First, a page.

British Prime Minister Boris Johnson apologized again to Parliament on Tuesday (19) for parties held in his office during periods that restricted social gatherings. It was the first such statement by the prime minister since a fine he received for violating measures to contain the Covid-19 pandemic was released.
The speech was followed by protests against opposition politicians and the Conservative Party itself – although calls for resignation have been toned down in recent weeks.
Boris began the apology statement by mentioning his diplomatic efforts involving the Ukrainian War. Minutes before speaking to lawmakers, the prime minister had spoken by phone with leaders such as Joe Biden (USA), Emmanuel Macron (France) and Olaf Scholz (Germany).
The mention of the war may have been strategic, as Russia’s military actions are among the main reasons that pressure on Boris has eased since January. The opposition accused the prime minister of trying to play down the scandal.
Regarding the fines, the politician said he paid the amount immediately. “As soon as I received the notification, I recognized the hurt and anger, and I said that people had the right to expect better from their prime minister, and I repeat that in Parliament now.”
According to The Guardian, the likely value of the punishment applied can vary between 20 and 50 pounds (from R$120 to R$303). In addition to Boris, the prime minister’s wife, Claire, and the finance secretary, Rishi Sunak, were fined. The punishments are part of the 50 already applied by the London police related to parties held in the politician’s office and residence.
Boris told congressmen that he respected the decision of the investigations – which are still ongoing. “It didn’t occur to me, then or later, that a meeting in the cabinet room just before a vital Covid meeting could be a violation of the rules,” he said. “I repeat: this was my mistake and I apologize for it unreservedly.”
The prime minister, however, did not mention the fact that the meeting that triggered the fine was a party organized by his wife to celebrate his birthday on June 10, 2020. According to the government, the event lasted less than ten minutes.
Opposition leader Keir Starmer called the speech a joke and said Boris made a “poor mouthed apology”. He also stressed that the population “does not believe a word the prime minister says”. According to a poll by YouGov, 57% of Britons are in favor of the prime minister’s resignation and 75% believe he lied in the episode, known as “partygate”.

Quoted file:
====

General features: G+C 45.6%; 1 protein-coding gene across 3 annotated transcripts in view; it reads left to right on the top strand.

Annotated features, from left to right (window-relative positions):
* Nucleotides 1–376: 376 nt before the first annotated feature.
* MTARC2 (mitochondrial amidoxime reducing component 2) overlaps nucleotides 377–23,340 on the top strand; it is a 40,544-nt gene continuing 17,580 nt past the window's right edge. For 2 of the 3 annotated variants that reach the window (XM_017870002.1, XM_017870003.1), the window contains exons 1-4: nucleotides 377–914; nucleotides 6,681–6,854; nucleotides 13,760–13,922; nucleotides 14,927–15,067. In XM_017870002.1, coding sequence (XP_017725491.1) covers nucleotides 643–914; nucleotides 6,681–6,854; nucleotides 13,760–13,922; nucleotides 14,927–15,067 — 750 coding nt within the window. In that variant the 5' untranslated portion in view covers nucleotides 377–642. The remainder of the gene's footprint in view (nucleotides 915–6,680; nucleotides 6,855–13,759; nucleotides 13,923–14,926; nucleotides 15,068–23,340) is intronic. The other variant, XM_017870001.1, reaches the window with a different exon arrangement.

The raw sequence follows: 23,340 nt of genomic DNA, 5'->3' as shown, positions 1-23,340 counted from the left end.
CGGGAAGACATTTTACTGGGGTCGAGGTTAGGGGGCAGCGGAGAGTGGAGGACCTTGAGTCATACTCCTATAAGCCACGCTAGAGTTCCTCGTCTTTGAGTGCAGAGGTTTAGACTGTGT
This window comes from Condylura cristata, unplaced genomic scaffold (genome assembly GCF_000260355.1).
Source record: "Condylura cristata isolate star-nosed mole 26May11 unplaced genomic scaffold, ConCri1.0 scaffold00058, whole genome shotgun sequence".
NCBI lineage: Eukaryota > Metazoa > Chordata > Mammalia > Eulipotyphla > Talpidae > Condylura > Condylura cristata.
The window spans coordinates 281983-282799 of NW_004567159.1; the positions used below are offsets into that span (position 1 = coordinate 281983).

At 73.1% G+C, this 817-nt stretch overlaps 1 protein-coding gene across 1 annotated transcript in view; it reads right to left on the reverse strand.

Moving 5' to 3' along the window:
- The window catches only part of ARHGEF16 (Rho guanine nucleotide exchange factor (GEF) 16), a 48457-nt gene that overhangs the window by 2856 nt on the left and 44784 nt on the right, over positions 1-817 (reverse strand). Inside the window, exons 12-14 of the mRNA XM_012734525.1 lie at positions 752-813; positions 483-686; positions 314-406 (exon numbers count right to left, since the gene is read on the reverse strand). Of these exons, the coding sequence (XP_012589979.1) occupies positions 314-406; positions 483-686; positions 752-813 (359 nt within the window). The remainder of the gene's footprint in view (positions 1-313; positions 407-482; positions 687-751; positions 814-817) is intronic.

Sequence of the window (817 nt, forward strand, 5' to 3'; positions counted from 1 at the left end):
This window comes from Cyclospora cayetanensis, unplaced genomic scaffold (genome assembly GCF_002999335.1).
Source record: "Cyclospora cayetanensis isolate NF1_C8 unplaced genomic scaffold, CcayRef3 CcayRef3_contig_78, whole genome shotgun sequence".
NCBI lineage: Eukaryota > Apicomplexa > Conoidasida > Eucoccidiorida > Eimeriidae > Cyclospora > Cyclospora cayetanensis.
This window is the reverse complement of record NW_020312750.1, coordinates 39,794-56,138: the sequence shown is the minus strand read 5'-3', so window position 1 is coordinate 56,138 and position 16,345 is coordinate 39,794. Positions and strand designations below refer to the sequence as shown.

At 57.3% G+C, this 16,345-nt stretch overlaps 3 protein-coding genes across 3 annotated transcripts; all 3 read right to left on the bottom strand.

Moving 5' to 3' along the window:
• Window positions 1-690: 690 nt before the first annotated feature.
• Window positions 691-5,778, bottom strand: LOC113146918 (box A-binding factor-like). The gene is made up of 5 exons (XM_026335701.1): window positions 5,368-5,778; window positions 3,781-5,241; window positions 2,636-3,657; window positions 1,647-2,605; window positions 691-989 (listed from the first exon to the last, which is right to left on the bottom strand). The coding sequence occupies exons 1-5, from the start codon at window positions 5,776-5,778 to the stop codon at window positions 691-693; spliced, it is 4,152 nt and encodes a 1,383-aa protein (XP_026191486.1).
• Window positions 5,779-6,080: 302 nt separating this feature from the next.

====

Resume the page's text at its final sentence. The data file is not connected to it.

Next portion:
The criticisms were also embodied by the former leader of the Conservative Party (premier’s acronym) Mark Harper. In a letter posted on Twitter, he said he no longer thinks Boris “is worthy of the position he holds”. It is the first time that Harper mentions a possible resignation of the coreligionist.
Other party members had previously warned that they would not accept the prime minister to remain in office if he was found guilty of breaking the law. The announcement of the fines, then, brought back to the debate the possibility of the Conservatives presenting a motion of no confidence. The mechanism provided for in the parliamentary system would be the first step towards removing Boris from office.
For this, it is necessary that at least 54 of the 360 parliamentarians of the party send the request to a party body called the 1922 Committee.
The number of those who have already sent this letter is known only to the chairman of the committee. According to the Guardian, the figure was around 30, but part of the conservatives would have withdrawn the request based on the understanding that, in a scenario of war in Europe, it would not be the time to change the country’s leadership.
At the end of his speech on Tuesday, the prime minister again cited the war in Ukraine and treated the public reaction to the “partygate” as a stimulus for him to “deliver the priorities of the British people” and “respond, in the best traditions of our country, to to Putin’s barbaric attack on Ukraine”.